When you first announced “Black Sails,” its relationship to Robert Louis Stevenson’s “Treasure Island” was a main element of the description, which is not surprising during this era where having an established property helps attract audiences. But in the lead-up to the series premiere, it seems that you’ve avoided drawing focus to that connection. Have you deliberately been trying to distance the series from that source material?
We want people to look at “Black Sails” as something new and of itself, not in reference to “Treasure Island.” We’re telling the backstories of some of the characters who are in “Treasure Island,” but “Black Sails” is not purely the prequel to “Treasure Island.” It’s also partially the real history of Nassau, [Bahamas], because people like Charles Vane, Anne Bonny and Jack Rackham are real historical figures who don’t figure in to “Treasure Island.” What Jon Steinberg has done is create a world where all these characters can coexist seamlessly.
So if you weren’t looking to develop a well-known property, what drew you to “Black Sails” and made you think now was the time for a pirate series?
This is one of those odd things that happens in programming; things sometimes come in bunches. We heard about four or five pitches for pirate projects over two months. We picked the one that we thought was the most compelling and had the best team. We thought this idea had real ambition behind it, but also knew that this was the team that could execute it.
When you talk to anybody who has shot on the water, the one thing you hear from all of them is, “Don’t shoot on the water!” So we had to decide how to do a pirate show. In order for pirates to be pirates, they have to have ships and cannons, and you have to have those iconic scenes where people are swinging from one ship to the other. We did a lot of research and location exploration. How would we do this? Where would we do it?
I think people will be absolutely shocked that, aside from a few times that we went out to the beach, all the scenes of ships in the ocean were shot on a backlot at Capetown Film Studios. We built a water tank, a beach, and the town. We built two ships, and now we’re building an even bigger ship that’s a man-of-war. People driving by on the freeway in South Africa think that we’ve erected a theme park — it looks like it from the road or the sky. The product that they’re turning out looks fantastic, and the performances of the actors are stunning.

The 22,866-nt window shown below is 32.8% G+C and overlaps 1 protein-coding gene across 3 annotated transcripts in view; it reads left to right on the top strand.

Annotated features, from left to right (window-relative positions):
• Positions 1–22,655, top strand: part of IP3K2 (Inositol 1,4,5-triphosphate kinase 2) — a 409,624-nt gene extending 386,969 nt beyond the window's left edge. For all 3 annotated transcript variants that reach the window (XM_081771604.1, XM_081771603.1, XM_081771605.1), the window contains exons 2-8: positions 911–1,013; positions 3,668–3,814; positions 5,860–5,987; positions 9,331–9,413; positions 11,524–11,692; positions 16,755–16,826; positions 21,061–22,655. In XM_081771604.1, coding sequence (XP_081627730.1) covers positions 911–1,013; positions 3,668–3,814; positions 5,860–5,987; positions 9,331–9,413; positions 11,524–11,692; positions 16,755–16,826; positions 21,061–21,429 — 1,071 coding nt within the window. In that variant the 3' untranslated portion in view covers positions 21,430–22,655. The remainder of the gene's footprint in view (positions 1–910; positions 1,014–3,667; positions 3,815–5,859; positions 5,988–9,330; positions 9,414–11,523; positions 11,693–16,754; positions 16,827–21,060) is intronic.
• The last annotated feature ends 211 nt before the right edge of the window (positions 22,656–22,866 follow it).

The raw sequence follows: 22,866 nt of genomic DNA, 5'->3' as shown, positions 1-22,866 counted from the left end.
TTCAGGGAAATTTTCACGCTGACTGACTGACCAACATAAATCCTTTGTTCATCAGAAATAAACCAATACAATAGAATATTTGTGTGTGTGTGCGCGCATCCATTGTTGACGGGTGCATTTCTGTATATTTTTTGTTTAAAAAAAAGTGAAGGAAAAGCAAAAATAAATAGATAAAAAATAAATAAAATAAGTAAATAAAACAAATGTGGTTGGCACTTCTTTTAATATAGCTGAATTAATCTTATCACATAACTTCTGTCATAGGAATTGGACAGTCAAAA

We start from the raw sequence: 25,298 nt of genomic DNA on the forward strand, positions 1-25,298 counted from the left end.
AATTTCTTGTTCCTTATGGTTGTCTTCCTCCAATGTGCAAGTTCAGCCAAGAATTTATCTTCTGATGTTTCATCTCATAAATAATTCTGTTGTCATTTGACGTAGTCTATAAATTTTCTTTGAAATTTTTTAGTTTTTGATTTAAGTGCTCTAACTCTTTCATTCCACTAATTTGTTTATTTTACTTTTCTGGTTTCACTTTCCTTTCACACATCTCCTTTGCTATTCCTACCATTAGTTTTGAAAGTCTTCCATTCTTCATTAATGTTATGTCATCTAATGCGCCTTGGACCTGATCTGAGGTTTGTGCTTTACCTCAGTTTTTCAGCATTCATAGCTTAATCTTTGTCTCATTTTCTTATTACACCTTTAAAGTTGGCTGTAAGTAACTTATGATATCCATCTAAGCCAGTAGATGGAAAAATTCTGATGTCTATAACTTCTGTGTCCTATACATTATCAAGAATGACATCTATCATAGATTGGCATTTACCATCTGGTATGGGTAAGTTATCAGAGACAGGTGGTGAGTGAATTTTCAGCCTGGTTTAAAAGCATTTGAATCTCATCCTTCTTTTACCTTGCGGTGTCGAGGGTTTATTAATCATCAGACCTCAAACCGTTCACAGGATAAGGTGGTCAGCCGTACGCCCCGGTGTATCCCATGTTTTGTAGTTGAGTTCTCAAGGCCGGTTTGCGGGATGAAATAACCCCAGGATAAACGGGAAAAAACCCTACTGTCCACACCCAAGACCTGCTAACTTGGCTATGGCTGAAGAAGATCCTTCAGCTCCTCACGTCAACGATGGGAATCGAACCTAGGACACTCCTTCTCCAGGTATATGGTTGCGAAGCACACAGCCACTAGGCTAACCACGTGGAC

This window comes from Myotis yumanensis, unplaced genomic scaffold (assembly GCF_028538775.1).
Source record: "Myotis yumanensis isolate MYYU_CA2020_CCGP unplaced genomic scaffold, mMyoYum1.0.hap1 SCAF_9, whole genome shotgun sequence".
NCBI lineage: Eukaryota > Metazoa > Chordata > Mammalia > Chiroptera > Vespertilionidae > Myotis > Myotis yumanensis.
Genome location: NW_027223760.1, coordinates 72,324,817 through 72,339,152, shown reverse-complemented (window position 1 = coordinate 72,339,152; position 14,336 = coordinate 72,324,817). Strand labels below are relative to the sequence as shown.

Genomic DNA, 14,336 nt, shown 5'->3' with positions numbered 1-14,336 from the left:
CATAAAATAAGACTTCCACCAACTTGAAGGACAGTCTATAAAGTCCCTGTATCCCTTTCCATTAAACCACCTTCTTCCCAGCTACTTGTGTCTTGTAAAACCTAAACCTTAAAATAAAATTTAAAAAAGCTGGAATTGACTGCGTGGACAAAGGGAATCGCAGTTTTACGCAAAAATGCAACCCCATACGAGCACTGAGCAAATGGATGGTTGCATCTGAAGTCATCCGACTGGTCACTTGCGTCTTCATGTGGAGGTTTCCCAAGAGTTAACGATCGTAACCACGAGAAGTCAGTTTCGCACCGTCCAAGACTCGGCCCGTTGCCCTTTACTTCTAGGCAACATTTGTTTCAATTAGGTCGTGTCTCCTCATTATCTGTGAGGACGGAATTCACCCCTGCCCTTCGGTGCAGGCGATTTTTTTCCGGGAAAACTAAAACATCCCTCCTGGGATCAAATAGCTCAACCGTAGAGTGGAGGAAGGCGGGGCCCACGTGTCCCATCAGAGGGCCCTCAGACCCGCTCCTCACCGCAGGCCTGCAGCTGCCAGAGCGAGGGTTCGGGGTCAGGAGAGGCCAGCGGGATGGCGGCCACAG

You’ve placed a lot of confidence in “Black Sails,” announcing its second season renewal back in July, six months before its first season premiere. How important is the show to Starz’s future, and what drove such an early vote of confidence?
Chris and I looked at the show, turned to each other and said, “That’s really good.” Also, we can only shoot during the summer in Capetown, which is the winter here, so we had to make a decision because of the cycles of production. We’ve been in production on [season two of] “Black Sails” since November. It’s also a good thing for the audience because they’ll watch the first season knowing that there’s more to come.
But the maturation of our network doesn’t just pertain to “Black Sails.” We saw an opportunity around multicultural programming. When “Power” came across my desk, and I read the first script by Courtney Kemp Agboh, I was blown away by the voice and this perspective from an African-American woman who understood the code-switching that has to happen between black and white culture; how people are able to move in between these different forms of our society. When I started to talk to Curtis [Jackson, aka 50 Cent] about his experience, I could see how something truly unique was possible. We got very excited about “Power.” So we’re in production, and that will be on the air later this year.
Even though I say it’s multicultural, and the lead of the show is African-American, when I look at the show it kind of transcends race. It’s a lead character who’s wondering whether he can switch from the life that he has to the life that he wants, and that’s a compelling question that a lot of people end up asking themselves. I think there’s a huge audience that will want to follow his journey.
You’ve made a practice of giving early votes of confidence to your shows the past few years, with “Boss” and “Magic City” receiving second season renewals before their first season premieres while “Da Vinci’s Demons” was renewed after its first episode. The “Black Sails” production issues aside, do you believe that second season certainty has helped the creative process for those series? And do you foresee Starz continuing such a practice with its upcoming shows?
The decision is based on what we have on the air and what we have in development. How do we create room for new shows, and what’s the natural trajectory of the storytelling? We have been very disciplined about what money we put on the table and what money we don’t because we’ve got a successful, profitable, well-run business that we don’t want to undermine by ramping-up programming spending too far too fast. It’s got to be organic and based on success. We’ve made an investment in programming, but there’s not an unlimited checkbook.
Sometimes in order to do other things, we have to cancel a show that we happen to really admire and love. That goes back to things like “Party Down,” a show that I thought was fantastic and really enjoyed personally, but it had a very small audience. There were no options on the actors. We were not going to be able to continue doing the show because we had to focus on getting the Starz programming engine up and running, and that meant focusing on dramas and finding international co-financing where we could to help us, which is not something that you can really do with a comedy.
You have, in fact, focused solely on dramas since then, but now you have “Survivor’s Remorse” in development, which is reportedly a step-back in the comedy direction. Why do you believe this is the show to possibly mark Starz’s return to comedy?